2

If I have a DateRange class, and I want to translate a DateRange into SQL (e.g. some_col >= '2015-3-5' AND some_col <= '2015-3-5'), where should I put the method that does the translating? Nothing I've come up so far with seems very good.

Option #1: Put a method in the DateRange class. (Downside: close coupling of the DateRange class and SQL?)

class DateRange {
    public function toSQL ($colName) {...}
}

Opton #2: Make a class that only has one method in it?

class DateRangeTranslator {...}

Option #3: a standalone function

function dateRangeToSQLWhereCondition (DateRange $dr, $colName) {...}

I'm leaning towards option #2. But is there a better way?

EDIT:

It's a bit tedious but here's what I've got now:

class DateRangeSQLBuilder {
    public $dateRange;
    public function buildWhereCondition ($colName) {...}
}

And you would use it like so:

$dateRange = new DateRange($fromDate, $toDate);
$builder = new DateRangeSQLBuilder($dateRange);
$whereConditions[] = $builder->buildWhereCondition('runDate');
1

I'd go with the function. Like you said, the first option introduces too much coupling. Option two looks okay but since your class will probably don't have to maintain state I'd go with option three.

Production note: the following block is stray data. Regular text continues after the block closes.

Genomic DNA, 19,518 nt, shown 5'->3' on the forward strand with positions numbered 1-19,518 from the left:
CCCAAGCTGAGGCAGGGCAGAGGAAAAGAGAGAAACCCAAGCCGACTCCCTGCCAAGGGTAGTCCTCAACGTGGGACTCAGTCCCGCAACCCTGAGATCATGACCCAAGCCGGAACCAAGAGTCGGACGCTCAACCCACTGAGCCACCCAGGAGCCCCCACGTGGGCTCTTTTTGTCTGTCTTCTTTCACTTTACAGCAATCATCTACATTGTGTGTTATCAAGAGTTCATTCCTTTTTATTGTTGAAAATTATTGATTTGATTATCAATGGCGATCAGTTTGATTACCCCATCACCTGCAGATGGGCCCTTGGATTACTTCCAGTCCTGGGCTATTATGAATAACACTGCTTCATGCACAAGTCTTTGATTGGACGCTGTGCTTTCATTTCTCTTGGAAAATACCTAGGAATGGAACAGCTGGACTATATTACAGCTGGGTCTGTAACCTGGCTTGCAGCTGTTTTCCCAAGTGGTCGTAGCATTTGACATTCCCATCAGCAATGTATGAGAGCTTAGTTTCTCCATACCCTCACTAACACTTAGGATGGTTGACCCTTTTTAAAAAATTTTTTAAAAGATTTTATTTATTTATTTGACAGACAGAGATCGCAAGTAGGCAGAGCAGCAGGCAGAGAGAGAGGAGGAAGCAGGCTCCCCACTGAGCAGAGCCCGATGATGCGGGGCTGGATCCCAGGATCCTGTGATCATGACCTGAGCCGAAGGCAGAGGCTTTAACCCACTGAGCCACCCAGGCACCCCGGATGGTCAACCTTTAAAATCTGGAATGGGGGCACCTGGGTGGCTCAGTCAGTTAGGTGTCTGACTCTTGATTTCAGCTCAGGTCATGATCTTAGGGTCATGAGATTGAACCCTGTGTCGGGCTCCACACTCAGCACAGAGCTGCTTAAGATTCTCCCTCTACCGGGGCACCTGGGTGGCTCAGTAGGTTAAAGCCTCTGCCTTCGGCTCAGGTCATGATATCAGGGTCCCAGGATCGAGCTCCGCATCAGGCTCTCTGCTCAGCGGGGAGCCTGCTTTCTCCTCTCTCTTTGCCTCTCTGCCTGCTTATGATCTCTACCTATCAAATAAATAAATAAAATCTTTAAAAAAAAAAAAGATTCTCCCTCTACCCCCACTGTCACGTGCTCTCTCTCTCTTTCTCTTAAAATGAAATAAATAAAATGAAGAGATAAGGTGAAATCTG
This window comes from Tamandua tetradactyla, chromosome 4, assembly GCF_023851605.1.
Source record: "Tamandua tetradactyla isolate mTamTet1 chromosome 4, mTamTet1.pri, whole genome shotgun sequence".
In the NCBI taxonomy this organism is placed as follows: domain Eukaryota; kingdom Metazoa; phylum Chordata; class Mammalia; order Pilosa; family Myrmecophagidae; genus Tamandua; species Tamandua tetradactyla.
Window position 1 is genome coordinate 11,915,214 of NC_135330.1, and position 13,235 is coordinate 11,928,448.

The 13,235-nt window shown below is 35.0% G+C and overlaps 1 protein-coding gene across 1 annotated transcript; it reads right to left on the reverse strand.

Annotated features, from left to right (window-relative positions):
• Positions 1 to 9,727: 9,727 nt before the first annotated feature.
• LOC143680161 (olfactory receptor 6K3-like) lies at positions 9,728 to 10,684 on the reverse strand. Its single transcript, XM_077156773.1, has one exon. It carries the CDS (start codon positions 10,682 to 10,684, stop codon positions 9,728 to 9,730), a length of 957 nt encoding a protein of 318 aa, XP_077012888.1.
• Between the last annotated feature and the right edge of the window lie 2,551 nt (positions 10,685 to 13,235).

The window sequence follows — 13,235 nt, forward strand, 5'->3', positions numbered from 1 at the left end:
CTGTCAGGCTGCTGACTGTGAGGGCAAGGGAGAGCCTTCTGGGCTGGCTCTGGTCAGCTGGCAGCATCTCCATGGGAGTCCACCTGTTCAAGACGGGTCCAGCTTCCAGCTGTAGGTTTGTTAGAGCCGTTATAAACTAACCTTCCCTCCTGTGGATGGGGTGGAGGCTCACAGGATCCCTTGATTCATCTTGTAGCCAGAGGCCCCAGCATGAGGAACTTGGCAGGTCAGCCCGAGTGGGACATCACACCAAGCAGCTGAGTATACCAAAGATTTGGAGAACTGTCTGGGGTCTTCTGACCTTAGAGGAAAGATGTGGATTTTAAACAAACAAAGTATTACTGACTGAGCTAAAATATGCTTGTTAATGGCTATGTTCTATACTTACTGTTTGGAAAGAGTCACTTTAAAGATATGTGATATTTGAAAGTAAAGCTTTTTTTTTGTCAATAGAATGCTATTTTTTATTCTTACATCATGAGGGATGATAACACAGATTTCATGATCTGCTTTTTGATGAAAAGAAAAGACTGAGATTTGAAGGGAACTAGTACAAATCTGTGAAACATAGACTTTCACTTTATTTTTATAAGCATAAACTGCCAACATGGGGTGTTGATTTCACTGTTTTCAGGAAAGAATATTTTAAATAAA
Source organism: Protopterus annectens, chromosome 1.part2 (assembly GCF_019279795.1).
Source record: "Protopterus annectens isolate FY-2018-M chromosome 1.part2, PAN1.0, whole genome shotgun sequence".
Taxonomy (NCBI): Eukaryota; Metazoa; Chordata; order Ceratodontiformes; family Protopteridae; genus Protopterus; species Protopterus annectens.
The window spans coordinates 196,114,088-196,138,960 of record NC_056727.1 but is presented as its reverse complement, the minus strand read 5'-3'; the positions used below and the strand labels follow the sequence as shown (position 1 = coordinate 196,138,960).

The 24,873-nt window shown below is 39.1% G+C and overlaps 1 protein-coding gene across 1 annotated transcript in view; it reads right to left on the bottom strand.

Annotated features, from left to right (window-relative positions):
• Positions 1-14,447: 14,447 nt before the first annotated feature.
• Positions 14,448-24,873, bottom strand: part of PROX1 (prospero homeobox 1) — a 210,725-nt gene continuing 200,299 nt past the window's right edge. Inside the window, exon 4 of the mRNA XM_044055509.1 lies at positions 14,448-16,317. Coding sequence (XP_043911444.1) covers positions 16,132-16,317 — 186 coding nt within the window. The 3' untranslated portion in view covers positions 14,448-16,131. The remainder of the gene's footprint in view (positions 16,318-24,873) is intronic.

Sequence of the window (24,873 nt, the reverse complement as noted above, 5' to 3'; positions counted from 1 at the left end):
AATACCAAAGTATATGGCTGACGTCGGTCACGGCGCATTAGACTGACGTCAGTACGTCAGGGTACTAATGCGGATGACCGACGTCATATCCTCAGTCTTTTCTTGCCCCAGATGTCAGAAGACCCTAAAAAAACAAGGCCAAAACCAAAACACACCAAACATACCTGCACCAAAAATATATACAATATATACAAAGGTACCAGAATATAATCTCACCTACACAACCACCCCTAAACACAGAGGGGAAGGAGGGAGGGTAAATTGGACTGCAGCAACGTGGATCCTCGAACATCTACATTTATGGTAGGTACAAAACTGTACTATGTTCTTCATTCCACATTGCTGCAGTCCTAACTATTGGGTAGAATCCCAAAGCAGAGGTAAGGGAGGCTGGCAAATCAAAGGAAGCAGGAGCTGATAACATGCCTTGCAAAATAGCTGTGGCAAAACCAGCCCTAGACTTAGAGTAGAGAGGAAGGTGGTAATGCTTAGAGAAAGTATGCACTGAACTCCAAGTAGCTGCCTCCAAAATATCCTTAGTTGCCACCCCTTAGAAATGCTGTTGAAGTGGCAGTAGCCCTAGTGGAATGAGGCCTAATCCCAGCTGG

If in doubt, go with the easy/dumb solution ;).

  • You're right - the function is probably most appropriate since there is no state, and I can't foresee other methods being put into such a class. – AmadeusDrZaius Mar 5 '15 at 18:49
2

tl;dr answer: DON'T.

PHP supports parameterised queries; make the most of their ability both to handle all the nasty implementation details of converting dates between PHP and SQL forms, because it will be quicker to do so and far more solidly tested than rolling your own.

In addition, you automatically get protection from SQL injection attacks that you didn't have before.

https://stackoverflow.com/questions/60174/how-can-i-prevent-sql-injection-in-php

  • Are you sure parameterized queries are powerful enough to represent a range with just one parameter? I agree that the end result should use parameterized queries, but that doesn't change the underlying question posed here. – Sebastian Redl Mar 5 '15 at 15:20
  • 1) I do use parameterized queries, in general. 2) Dates, once broken up into y/m/d, are not vulnerable to SQL injection. I don't understand how this answer relates to my question at all. – AmadeusDrZaius Mar 5 '15 at 18:44
  • If you use parameterised queries in general, why develop an exception specifically for date ranges? Is there some problem passing range_start and range_end as separate parameters? – Julia Hayward Mar 6 '15 at 8:25

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